Oil prices fell in a volatile market on Tuesday, as a stronger U.S. dollar and economic uncertainty offset the bullish impact of a price cap placed on Russian oil and prospects of a demand boost in China.
Brent crude futures fell 90 cents, or $1.09%, to $81.78 a barrel by 1055 GMT. West Texas Intermediate crude (WTI) fell 79 cents, or $1.03%, to $76.14.
Earlier in the session, both contracts fell by more than $1 while Brent rose by over $1 in Asian trading.
Crude futures on Monday recorded their biggest daily drop in two weeks after U.S. services industry data indicated a strong U.S. economy.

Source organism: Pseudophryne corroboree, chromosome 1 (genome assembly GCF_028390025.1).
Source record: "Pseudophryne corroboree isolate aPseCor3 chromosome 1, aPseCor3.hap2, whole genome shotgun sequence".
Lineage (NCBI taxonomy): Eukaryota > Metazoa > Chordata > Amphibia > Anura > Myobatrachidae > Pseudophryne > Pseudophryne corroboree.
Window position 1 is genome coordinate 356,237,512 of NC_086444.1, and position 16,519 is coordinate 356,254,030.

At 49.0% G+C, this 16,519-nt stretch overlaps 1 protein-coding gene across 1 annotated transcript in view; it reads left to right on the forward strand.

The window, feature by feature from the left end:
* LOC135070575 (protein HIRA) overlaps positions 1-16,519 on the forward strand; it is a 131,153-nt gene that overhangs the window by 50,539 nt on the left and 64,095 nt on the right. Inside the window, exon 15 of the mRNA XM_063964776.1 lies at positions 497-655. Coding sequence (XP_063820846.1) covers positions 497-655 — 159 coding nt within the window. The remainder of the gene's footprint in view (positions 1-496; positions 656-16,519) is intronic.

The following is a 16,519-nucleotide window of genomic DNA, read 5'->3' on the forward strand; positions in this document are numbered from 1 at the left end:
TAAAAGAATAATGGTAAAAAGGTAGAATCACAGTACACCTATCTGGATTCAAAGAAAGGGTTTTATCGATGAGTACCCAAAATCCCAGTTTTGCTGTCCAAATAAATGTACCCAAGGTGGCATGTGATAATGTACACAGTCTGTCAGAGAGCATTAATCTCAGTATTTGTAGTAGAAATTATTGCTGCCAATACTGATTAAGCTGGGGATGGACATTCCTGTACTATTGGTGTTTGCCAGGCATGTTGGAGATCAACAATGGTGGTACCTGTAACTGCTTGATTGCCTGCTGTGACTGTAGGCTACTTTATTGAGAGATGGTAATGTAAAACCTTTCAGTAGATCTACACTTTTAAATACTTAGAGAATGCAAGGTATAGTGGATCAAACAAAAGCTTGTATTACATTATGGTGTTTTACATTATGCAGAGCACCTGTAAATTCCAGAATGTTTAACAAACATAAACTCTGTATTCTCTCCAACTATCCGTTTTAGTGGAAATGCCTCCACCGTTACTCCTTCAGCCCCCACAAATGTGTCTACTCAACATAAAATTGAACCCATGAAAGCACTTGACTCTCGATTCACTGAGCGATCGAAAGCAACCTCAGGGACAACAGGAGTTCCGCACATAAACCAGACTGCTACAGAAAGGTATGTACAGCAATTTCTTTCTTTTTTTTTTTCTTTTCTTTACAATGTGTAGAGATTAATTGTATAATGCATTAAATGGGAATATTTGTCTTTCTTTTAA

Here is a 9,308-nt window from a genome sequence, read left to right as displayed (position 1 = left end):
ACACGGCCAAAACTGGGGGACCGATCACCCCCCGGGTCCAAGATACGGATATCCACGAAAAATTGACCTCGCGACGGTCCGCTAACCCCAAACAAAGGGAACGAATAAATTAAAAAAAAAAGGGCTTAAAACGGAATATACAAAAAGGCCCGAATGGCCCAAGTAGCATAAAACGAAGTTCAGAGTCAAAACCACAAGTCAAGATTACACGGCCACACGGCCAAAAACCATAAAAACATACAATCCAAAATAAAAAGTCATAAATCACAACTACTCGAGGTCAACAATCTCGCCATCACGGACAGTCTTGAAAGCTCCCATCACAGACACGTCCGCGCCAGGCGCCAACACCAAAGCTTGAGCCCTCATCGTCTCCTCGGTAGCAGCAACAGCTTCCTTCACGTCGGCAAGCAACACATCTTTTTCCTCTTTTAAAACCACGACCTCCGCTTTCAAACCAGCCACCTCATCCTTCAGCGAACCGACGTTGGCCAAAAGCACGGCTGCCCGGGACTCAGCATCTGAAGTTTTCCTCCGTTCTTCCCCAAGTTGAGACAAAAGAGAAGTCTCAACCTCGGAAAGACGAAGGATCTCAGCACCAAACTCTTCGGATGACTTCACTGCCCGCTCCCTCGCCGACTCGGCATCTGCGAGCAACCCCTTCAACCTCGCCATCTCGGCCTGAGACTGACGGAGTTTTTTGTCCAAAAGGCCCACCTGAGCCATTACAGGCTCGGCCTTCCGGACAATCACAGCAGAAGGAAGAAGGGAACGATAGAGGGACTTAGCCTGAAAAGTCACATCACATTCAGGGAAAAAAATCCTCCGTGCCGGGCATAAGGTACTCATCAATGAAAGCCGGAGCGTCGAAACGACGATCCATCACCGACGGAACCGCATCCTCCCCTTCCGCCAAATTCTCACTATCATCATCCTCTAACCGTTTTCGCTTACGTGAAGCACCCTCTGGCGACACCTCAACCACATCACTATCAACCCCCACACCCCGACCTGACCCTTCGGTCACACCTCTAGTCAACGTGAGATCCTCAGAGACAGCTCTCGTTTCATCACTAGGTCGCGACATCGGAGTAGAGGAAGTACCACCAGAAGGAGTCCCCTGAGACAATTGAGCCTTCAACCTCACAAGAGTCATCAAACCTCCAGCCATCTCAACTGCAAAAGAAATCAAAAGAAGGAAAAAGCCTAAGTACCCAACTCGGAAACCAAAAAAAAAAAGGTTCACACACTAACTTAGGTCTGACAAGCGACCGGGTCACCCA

The data reinforced the belief among investors that the Federal Reserve might stick longer with aggressive interest rate rises, supporting the U.S. dollar index on Tuesday.
A stronger greenback makes dollar-denominated oil more expensive for buyers holding other currencies, reducing demand for the commodity.
“Inflationary headwinds could still cause global economic turbulence in coming months,” said Tamas Varga of oil broker PVM, but added that “China’s gradual COVID opening is a tentatively positive development”.
In China, more cities are easing COVID-19-related curbs, prompting optimism for increased demand in the world’s top oil importer.